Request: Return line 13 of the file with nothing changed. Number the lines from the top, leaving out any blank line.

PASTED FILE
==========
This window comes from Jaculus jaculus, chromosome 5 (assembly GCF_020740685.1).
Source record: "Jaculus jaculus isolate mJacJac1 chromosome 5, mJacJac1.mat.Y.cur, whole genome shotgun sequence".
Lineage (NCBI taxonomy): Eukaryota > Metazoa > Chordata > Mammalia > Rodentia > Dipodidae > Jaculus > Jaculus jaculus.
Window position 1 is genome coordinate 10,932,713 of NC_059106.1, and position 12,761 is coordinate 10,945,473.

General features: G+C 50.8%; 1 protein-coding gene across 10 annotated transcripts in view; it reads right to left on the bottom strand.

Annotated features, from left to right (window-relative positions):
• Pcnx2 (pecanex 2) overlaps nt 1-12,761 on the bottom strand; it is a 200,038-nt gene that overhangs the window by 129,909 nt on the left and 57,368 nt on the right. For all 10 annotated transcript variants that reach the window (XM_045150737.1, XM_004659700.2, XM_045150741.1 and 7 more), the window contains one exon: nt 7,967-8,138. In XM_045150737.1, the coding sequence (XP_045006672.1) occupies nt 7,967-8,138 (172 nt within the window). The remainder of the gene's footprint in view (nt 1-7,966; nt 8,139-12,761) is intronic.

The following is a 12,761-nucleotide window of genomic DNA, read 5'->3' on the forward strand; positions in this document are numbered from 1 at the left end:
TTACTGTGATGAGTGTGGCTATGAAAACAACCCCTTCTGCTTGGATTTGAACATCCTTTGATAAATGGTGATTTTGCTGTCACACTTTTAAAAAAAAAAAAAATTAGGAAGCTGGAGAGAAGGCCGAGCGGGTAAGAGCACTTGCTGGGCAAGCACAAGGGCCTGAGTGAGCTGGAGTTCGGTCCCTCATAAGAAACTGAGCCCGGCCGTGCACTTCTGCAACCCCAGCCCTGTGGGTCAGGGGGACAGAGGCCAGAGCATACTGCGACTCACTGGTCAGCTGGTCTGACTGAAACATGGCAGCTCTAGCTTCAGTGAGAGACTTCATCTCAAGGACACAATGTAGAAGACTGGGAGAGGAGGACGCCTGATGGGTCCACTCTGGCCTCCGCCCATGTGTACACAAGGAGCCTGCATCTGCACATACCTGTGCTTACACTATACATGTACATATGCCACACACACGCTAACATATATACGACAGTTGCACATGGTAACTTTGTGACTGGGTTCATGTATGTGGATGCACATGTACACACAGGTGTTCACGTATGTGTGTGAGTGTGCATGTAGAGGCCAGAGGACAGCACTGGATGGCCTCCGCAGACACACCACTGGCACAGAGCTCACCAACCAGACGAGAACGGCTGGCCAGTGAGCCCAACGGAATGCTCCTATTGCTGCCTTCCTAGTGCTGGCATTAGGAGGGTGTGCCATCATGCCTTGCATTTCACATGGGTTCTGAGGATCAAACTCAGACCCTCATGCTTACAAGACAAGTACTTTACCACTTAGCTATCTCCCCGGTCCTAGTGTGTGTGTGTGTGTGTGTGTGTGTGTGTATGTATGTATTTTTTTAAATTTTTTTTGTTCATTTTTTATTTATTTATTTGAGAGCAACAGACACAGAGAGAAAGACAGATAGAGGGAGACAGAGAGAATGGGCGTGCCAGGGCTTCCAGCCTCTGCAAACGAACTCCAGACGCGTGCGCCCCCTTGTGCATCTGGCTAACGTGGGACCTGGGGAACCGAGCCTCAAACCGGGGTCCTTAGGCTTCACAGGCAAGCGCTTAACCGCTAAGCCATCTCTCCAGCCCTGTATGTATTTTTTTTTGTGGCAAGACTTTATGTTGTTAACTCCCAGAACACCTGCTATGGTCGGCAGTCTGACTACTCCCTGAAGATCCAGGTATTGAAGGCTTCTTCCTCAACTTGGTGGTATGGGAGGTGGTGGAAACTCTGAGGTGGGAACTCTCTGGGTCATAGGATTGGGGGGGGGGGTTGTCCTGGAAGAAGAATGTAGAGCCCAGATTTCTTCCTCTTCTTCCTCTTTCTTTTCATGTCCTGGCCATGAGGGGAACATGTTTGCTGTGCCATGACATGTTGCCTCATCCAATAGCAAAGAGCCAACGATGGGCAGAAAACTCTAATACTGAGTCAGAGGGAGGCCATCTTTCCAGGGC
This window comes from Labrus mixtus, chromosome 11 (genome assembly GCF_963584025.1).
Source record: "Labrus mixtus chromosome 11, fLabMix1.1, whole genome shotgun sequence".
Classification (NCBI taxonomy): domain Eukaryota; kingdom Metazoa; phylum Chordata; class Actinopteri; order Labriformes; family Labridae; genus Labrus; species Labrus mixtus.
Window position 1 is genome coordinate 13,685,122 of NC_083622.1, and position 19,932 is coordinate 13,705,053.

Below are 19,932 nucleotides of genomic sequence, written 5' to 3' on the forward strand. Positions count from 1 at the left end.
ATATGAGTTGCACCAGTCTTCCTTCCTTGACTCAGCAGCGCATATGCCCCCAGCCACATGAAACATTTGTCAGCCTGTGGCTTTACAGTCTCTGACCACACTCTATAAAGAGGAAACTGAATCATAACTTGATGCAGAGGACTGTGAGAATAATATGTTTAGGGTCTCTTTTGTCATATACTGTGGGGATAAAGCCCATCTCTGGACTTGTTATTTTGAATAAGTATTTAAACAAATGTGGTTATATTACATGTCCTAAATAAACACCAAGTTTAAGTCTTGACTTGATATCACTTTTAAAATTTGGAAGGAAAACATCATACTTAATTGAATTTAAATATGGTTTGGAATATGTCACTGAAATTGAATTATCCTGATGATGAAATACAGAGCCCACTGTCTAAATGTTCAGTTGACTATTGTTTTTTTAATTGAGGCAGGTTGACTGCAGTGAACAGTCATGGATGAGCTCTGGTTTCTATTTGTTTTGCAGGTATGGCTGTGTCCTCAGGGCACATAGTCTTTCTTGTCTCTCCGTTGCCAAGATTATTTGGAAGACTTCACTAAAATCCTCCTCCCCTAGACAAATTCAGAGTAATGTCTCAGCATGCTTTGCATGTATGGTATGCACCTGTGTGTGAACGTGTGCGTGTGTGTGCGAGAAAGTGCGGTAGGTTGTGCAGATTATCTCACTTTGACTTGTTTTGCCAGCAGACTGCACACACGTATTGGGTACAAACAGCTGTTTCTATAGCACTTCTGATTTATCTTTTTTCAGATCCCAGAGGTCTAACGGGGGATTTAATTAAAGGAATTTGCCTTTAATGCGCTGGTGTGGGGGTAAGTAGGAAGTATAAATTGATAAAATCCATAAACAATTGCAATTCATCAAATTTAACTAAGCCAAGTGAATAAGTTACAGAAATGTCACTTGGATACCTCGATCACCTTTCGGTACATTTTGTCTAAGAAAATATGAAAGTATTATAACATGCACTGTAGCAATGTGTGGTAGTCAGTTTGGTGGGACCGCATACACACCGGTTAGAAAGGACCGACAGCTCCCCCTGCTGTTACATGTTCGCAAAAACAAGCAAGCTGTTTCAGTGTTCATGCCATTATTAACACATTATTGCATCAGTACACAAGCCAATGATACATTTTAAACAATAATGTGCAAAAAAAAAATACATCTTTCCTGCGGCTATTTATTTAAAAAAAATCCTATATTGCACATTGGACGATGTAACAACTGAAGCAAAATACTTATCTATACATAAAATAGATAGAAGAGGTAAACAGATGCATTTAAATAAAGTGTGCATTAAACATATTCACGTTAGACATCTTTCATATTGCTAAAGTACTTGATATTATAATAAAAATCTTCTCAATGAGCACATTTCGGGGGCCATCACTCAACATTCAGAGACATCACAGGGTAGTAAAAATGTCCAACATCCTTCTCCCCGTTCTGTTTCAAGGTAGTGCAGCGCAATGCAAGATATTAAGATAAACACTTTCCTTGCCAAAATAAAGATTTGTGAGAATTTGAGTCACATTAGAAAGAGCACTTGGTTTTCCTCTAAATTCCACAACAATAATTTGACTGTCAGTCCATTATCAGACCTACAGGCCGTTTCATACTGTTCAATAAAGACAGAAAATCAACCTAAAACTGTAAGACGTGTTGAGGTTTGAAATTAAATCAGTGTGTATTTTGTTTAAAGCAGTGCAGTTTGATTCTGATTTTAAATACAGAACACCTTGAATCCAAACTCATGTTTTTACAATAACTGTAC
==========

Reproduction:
Window position 1 is genome coordinate 13,685,122 of NC_083622.1, and position 19,932 is coordinate 13,705,053.